Debt Free Future

#DebtFreeFuture is a student-led, youth-driven movement for free public college and debt cancellation.

Photo: A student holds a sign reading “Public College Should Not Be A Debt Sentence” at Advocacy Day 2018. (Jen Ford/PHENOM)

The Debt Free Future Act (H.1265/S.823) would guarantee Massachusetts residents can graduate Massachusetts’ public colleges and trade schools completely free of student loan debt. 

There is no better time to demand tuition-free higher education as the student debt crisis worsens, public universities continue to raise tuition to exorbitant levels, and more and more well-paying jobs require some level of higher education. 

Education is the great equalizer. More education and job training lead to greater economic productivity, higher salaries, longer lives and lower crime rates. And for everyone to have equal access to higher education, making it tuition-free should be the bare minimum — as it already is in Germany, France, Denmark, Norway and many other developed countries. 

It is no wonder that Massachusetts is the most educated state in the nation and also one of the wealthiest, healthiest and most economically productive states.

But in recent decades, Massachusetts’ prosperity has become less and less accessible to all but a wealthy few who can afford it. Massachusetts ranks among the states with the most expensive public colleges as well as decades of decreased funding for public colleges, as the state legislature has consistently cut funding for decades.

According to a report by MassBudget, “Massachusetts lags other states in higher education investment. In 2021, Massachusetts ranked 45th in higher education spending as a share of income, and 34th in per capita higher education investments.”

In turn, more and more students have been crippled by student loan debt and have had to delay key milestones such as buying a home, starting a family or continuing their education just to stay afloat. Massachusetts families went from bearing 30 percent of college costs to 60 percent from 2001 to 2018. 

A look at past prices shows it doesn’t have to be this cripplingly expensive. While a year’s worth of in-state tuition and fees at UMass Amherst in the 2022-2023 school year cost $17,364, in 1980-1981 it cost only $4,333.23, adjusted for inflation.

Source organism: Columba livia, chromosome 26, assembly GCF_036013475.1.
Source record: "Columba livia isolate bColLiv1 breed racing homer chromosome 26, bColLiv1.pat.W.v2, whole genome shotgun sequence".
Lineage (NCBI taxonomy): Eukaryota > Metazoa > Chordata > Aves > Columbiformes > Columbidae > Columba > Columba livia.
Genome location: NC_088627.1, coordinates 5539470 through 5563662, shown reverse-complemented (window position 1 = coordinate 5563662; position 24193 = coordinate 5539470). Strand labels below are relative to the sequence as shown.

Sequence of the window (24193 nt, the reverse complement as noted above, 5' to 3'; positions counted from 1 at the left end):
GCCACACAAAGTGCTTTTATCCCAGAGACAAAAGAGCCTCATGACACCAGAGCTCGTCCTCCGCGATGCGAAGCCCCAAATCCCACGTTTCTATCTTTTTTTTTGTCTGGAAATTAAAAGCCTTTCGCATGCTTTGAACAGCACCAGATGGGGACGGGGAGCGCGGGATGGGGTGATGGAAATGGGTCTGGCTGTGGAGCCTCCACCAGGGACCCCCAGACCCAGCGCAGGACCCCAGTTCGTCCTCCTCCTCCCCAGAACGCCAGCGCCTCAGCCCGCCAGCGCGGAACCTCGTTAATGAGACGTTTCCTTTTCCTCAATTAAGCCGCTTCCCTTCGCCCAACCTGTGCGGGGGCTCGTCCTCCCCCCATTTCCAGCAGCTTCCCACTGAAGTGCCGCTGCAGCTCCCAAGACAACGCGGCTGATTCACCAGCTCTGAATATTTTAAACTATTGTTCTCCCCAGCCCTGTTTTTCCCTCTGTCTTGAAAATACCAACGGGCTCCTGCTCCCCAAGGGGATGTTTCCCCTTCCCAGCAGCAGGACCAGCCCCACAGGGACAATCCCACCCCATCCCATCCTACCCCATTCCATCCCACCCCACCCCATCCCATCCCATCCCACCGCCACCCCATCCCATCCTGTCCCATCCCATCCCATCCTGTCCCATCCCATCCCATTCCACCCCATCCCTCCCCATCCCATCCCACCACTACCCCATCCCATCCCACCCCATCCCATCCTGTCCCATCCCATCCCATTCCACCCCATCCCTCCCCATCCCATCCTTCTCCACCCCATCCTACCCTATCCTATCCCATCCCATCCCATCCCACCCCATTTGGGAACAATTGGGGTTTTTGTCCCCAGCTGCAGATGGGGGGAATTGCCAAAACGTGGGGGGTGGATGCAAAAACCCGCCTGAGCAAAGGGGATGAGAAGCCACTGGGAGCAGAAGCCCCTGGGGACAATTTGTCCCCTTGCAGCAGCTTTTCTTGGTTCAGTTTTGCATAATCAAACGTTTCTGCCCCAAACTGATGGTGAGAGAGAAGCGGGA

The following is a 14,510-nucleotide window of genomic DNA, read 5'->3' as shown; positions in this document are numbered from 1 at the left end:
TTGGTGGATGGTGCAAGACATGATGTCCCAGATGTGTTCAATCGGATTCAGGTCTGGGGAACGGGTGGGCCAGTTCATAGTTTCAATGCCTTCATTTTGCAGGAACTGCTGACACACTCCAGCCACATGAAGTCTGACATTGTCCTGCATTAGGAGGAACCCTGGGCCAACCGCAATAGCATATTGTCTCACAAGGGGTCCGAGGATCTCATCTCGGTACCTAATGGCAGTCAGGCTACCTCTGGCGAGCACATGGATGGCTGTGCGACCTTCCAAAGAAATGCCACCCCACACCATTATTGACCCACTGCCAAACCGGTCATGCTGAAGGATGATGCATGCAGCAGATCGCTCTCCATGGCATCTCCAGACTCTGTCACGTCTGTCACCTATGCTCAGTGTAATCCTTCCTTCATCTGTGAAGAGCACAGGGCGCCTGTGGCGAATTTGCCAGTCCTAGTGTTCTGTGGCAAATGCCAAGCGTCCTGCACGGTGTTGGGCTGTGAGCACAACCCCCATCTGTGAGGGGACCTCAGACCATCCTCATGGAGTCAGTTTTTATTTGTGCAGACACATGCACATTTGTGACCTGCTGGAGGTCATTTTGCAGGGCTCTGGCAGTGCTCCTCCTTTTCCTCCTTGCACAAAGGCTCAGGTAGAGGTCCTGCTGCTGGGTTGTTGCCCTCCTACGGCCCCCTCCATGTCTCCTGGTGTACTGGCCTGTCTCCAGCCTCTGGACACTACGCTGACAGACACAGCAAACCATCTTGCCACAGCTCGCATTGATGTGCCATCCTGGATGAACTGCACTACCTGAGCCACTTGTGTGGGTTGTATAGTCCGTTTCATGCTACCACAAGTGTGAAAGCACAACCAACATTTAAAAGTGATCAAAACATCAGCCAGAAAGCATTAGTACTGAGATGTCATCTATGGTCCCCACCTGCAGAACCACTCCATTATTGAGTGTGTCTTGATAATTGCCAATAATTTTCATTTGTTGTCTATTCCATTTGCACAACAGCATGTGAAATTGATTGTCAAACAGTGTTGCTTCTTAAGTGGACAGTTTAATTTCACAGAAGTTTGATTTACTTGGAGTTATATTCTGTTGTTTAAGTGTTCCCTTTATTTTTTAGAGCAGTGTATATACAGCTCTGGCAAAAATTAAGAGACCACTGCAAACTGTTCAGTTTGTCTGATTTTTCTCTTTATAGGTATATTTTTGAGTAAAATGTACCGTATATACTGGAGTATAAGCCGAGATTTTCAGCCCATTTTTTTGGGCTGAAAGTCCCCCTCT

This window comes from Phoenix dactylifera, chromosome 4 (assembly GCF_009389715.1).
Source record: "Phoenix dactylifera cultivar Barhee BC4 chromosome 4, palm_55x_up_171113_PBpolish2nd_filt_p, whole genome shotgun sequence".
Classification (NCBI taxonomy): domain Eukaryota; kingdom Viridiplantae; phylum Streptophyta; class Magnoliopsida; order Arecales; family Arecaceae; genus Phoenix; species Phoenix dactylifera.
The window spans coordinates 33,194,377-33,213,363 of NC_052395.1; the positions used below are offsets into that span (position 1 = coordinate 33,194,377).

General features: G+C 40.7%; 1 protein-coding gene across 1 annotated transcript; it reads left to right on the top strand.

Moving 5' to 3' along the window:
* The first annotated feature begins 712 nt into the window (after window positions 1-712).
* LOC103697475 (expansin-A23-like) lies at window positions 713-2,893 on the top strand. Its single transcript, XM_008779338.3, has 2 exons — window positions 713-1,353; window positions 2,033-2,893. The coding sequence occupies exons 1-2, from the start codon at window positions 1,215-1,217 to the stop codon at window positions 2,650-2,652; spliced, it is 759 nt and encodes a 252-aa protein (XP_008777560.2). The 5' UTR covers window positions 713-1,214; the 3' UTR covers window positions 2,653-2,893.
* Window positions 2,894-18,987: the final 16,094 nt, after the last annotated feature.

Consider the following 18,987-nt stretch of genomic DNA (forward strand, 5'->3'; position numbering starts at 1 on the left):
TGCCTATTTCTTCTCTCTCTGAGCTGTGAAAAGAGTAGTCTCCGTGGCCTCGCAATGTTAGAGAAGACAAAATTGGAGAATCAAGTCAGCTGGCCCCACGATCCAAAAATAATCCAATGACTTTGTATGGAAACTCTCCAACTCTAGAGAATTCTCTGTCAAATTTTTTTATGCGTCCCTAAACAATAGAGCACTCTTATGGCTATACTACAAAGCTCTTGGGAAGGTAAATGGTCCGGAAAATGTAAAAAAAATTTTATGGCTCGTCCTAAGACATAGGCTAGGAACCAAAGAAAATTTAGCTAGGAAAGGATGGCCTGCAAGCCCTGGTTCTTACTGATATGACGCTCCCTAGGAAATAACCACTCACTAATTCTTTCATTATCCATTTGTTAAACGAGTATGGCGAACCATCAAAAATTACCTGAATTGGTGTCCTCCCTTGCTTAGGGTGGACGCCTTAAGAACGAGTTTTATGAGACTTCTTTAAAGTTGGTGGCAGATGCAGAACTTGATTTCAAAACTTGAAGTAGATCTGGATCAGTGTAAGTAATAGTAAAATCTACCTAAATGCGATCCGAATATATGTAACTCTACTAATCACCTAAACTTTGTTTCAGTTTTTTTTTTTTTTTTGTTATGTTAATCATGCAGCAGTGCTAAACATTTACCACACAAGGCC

While certainly not free, it goes to how much more affordable public college was even a few decades ago when the state actually prioritized giving universities the funding they needed. 

This is why we must turn the tide against constant cuts to higher education funding and the tuition hikes that result. We must stop the student debt crisis at the source by making our public universities tuition-free. 

According to State Rep. Natalie Higgins, the sponsor of DFF, the Endowment Tax Act would fully fund the Debt-Free Future Act. The bill would levy a 2.5 percent tax on all Massachusetts private universities with endowments exceeding $1 billion, which would provide over $2 billion in revenue and more than cover the Debt-Free Future Act’s estimated cost of $1.8 billion. 

By allowing millions to get a degree without worrying about crippling debt, passing DFF will ensure that Massachusetts can maintain its prosperity, not just for a wealthy minority but for all citizens.

Please help us pass the Debt-Free Future Act: email and call your State Rep and State Senator and ask them to support DFF! Click here to send an email to your lawmakers. Then, click here to make a call to your lawmakers.

The Legislation

“An Act to Guarantee Debt-Free Public Higher Education”

(S. 823/H. 1265)

Lead Sponsors:
Senator James B. Eldridge and Representative Natalie Higgins

By Mr. Eldridge, a petition (accompanied by bill, Senate, No. 744) of James B. Eldridge, Natalie M. Higgins, Jack Patrick Lewis, Carmine Lawrence Gentile and other members of the General Court for legislation to guarantee debt-free public higher education.